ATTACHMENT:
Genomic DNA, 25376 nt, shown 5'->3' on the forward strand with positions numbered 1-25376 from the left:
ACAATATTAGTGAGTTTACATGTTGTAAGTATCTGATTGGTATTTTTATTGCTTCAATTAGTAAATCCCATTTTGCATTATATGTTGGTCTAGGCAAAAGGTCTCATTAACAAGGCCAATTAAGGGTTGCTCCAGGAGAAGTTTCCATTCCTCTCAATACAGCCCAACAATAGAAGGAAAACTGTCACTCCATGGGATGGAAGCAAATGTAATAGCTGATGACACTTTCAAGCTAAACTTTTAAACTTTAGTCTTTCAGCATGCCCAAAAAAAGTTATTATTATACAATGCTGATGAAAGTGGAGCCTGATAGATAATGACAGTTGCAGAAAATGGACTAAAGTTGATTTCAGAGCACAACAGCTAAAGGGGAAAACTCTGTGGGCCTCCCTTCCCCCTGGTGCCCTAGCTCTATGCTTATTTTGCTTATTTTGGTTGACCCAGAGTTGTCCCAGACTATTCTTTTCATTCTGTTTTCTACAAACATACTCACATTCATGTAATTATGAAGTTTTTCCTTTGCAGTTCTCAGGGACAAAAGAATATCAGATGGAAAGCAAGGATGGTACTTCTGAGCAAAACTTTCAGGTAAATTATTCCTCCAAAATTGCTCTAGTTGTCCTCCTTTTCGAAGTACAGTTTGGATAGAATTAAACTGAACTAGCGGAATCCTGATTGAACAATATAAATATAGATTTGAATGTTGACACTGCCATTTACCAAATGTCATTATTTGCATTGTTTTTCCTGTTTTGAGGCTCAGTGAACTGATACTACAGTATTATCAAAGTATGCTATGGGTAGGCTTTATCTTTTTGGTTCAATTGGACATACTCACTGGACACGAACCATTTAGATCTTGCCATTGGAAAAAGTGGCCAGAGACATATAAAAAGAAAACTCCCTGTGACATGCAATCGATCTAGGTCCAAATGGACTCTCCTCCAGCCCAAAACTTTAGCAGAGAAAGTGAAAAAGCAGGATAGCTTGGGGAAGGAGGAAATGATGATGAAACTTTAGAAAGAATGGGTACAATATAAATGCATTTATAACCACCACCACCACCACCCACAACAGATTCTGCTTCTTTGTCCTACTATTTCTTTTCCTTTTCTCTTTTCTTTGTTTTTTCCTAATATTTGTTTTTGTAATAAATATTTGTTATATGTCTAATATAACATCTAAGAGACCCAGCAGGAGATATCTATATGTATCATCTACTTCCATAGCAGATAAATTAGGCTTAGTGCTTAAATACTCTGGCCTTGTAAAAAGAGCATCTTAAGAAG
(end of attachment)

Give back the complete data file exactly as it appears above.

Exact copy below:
Genomic DNA, 25376 nt, shown 5'->3' on the forward strand with positions numbered 1-25376 from the left:
ACAATATTAGTGAGTTTACATGTTGTAAGTATCTGATTGGTATTTTTATTGCTTCAATTAGTAAATCCCATTTTGCATTATATGTTGGTCTAGGCAAAAGGTCTCATTAACAAGGCCAATTAAGGGTTGCTCCAGGAGAAGTTTCCATTCCTCTCAATACAGCCCAACAATAGAAGGAAAACTGTCACTCCATGGGATGGAAGCAAATGTAATAGCTGATGACACTTTCAAGCTAAACTTTTAAACTTTAGTCTTTCAGCATGCCCAAAAAAAGTTATTATTATACAATGCTGATGAAAGTGGAGCCTGATAGATAATGACAGTTGCAGAAAATGGACTAAAGTTGATTTCAGAGCACAACAGCTAAAGGGGAAAACTCTGTGGGCCTCCCTTCCCCCTGGTGCCCTAGCTCTATGCTTATTTTGCTTATTTTGGTTGACCCAGAGTTGTCCCAGACTATTCTTTTCATTCTGTTTTCTACAAACATACTCACATTCATGTAATTATGAAGTTTTTCCTTTGCAGTTCTCAGGGACAAAAGAATATCAGATGGAAAGCAAGGATGGTACTTCTGAGCAAAACTTTCAGGTAAATTATTCCTCCAAAATTGCTCTAGTTGTCCTCCTTTTCGAAGTACAGTTTGGATAGAATTAAACTGAACTAGCGGAATCCTGATTGAACAATATAAATATAGATTTGAATGTTGACACTGCCATTTACCAAATGTCATTATTTGCATTGTTTTTCCTGTTTTGAGGCTCAGTGAACTGATACTACAGTATTATCAAAGTATGCTATGGGTAGGCTTTATCTTTTTGGTTCAATTGGACATACTCACTGGACACGAACCATTTAGATCTTGCCATTGGAAAAAGTGGCCAGAGACATATAAAAAGAAAACTCCCTGTGACATGCAATCGATCTAGGTCCAAATGGACTCTCCTCCAGCCCAAAACTTTAGCAGAGAAAGTGAAAAAGCAGGATAGCTTGGGGAAGGAGGAAATGATGATGAAACTTTAGAAAGAATGGGTACAATATAAATGCATTTATAACCACCACCACCACCACCCACAACAGATTCTGCTTCTTTGTCCTACTATTTCTTTTCCTTTTCTCTTTTCTTTGTTTTTTCCTAATATTTGTTTTTGTAATAAATATTTGTTATATGTCTAATATAACATCTAAGAGACCCAGCAGGAGATATCTATATGTATCATCTACTTCCATAGCAGATAAATTAGGCTTAGTGCTTAAATACTCTGGCCTTGTAAAAAGAGCATCTTAAGAAG